As we wade through the massive towering stack of magazines and other pop culture flotsam and jetsam (mostly jetsam, for those interested in the difference), another installment for you, dear readers, of our Free Magazine Review feature.
What’s it called? Montgomery Living. We’ve reviewed it once before.
What is it? It’s a super-glossy advertising vehicle for what passes for the high end here in town. Also it has articles. But evidently it can’t afford much in the way of a copy editor. This issue abounds with a host of screaming grammar atrocities, in-sentence redundancies, various typos and a general overuse of the hyphen.
Where’d we find it? Although Montgomery Living has a cover price of $3.00, we have only seen it offered for sale at one place in town. We’re pretty sure we got this issue at the dentist’s office. It still counts as a free magazine as far as we’re concerned because the cover price is clearly a gimmick (possibly a bookkeeping trick) to make it seem like the magazine is substantially different from its free counterparts. Which difference, if it exists, is in degree rather than in kind.
What’s the deal? If RSVP is the Colossus standing astride Montgomery’s free magazine scene, Montgomery Living is the Ronex watch that adorns the Colossus. Consider:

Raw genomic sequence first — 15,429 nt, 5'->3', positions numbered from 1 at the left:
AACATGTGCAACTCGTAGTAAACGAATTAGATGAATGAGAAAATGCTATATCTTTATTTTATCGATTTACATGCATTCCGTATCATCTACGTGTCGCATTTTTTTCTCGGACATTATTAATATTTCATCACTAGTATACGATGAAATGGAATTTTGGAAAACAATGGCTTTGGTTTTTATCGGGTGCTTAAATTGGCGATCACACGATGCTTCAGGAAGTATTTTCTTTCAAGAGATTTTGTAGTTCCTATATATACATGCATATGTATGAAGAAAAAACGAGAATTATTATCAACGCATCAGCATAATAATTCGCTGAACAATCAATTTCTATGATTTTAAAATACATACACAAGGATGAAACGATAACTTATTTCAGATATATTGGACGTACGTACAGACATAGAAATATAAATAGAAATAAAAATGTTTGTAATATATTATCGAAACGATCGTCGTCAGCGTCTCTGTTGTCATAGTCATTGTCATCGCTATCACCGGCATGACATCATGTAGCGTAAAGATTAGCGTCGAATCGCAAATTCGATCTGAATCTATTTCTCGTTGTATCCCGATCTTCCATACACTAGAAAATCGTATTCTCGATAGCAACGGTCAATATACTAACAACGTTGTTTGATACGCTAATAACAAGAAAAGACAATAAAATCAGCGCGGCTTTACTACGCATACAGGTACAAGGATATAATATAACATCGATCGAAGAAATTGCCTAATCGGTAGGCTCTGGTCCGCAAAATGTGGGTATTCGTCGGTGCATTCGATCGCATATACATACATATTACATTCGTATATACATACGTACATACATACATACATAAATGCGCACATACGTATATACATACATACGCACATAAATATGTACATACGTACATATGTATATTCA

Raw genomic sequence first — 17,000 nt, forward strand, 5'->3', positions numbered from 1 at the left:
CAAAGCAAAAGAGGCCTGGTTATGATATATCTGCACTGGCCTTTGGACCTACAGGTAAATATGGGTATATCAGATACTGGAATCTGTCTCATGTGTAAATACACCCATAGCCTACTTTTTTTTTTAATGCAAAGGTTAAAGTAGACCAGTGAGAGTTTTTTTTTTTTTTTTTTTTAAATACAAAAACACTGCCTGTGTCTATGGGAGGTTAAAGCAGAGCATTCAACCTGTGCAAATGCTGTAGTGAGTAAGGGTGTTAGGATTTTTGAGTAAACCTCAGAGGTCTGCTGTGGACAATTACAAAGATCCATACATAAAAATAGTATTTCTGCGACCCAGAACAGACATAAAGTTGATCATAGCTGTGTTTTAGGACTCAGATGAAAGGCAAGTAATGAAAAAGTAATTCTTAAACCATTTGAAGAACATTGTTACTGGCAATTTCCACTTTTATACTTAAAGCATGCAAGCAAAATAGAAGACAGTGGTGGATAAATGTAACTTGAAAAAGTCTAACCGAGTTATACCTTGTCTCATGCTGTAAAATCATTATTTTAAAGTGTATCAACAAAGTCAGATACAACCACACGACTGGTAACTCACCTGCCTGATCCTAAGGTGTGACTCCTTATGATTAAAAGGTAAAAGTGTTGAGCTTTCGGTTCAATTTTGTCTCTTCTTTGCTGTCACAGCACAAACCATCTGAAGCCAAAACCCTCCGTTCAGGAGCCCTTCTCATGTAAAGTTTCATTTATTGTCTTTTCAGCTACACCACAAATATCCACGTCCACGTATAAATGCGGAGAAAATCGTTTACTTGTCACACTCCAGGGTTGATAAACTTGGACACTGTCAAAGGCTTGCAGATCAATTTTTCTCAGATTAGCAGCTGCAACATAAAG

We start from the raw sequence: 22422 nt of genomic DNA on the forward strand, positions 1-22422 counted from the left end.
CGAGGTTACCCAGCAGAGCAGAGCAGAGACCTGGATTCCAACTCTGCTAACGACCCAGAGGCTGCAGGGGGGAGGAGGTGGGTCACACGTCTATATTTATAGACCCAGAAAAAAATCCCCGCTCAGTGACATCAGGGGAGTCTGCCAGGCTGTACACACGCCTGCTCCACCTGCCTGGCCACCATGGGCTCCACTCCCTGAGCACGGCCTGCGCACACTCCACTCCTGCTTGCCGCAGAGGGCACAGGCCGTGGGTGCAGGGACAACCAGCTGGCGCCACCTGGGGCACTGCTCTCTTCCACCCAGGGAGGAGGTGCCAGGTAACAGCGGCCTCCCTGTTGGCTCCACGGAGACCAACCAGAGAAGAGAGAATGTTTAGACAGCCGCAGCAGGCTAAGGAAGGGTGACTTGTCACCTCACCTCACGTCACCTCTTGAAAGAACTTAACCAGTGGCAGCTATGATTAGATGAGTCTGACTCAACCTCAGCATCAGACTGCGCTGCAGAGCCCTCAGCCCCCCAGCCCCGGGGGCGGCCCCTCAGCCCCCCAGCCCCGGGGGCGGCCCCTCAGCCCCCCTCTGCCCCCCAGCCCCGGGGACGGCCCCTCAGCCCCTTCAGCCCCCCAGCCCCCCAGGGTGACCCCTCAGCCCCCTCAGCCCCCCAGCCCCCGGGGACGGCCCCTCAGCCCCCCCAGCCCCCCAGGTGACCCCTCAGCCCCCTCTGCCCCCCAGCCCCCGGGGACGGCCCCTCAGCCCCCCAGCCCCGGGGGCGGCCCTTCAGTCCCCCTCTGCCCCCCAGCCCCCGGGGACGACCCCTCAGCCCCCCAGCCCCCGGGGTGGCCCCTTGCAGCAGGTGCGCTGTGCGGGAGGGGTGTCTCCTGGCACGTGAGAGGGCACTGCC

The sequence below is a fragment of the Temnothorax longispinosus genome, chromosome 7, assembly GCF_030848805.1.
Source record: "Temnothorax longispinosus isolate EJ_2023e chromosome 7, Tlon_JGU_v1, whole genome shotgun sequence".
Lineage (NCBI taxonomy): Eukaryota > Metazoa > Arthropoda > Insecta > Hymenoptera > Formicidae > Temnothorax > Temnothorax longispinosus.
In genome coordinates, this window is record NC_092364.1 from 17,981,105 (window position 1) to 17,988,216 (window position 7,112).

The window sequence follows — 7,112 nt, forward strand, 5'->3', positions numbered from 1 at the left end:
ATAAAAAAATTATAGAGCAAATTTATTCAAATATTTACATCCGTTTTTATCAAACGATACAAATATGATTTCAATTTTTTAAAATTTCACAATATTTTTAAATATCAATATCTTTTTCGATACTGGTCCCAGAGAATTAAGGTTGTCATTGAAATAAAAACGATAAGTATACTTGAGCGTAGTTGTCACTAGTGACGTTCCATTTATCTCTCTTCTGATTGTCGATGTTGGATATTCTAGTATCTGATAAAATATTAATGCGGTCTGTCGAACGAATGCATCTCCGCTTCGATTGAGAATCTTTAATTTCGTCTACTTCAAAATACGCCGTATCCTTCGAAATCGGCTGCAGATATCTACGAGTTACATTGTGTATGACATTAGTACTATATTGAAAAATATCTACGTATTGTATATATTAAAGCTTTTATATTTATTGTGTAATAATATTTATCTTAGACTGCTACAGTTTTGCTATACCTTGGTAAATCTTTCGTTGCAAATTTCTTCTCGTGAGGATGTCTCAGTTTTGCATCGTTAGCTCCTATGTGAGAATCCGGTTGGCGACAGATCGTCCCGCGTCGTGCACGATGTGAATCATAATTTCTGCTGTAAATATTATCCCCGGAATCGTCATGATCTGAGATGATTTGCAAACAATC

a) Appearance. ML looks more like a real magazine than the other rumpled and vaguely sticky publications jammed into a basket in your OBGYN’s waiting room. Its articles look a little less like they are pulled straight from press releases, and the whole operation seems less home-made than, say, Montgomery Parent.
b) Aspiration. The “About Us” page on their website explains that ML is for the “affluent” among us here in the River Region. Like all good journalism, ML is in the business of “lifestyle-enhancement editorial.” In case you’re confused about what this all means, consider these items excerpted from their reader survey:
c) Function. The whole purpose of a fake Rolex watch is to make people think you are wearing a Rolex watch. Otherwise you would buy a watch that was engineered to keep the time rather than to make people believe you have $60k or so just sitting around to adorn your wrist in a gesture that becomes more useless every time someone looks at their cell phone to tell the time. Or maybe that kind of behavior is just too gauche for the luxe parties you attend at The Waters? Generally, fake Rolexes aren’t engineered to do much else than to look like Rolexes – that is, they don’t tell the time especially well. ML, alas, falls into the same trap. It leaves numbers in the middle of words like “be5lieve” for no apparent reason. It reviews Sal’s without describing how the food tastes. It uses two words (“Prior to”) when one word (“Before”) would do nicely. It runs ads for products that it “writes up” in subsequent issues.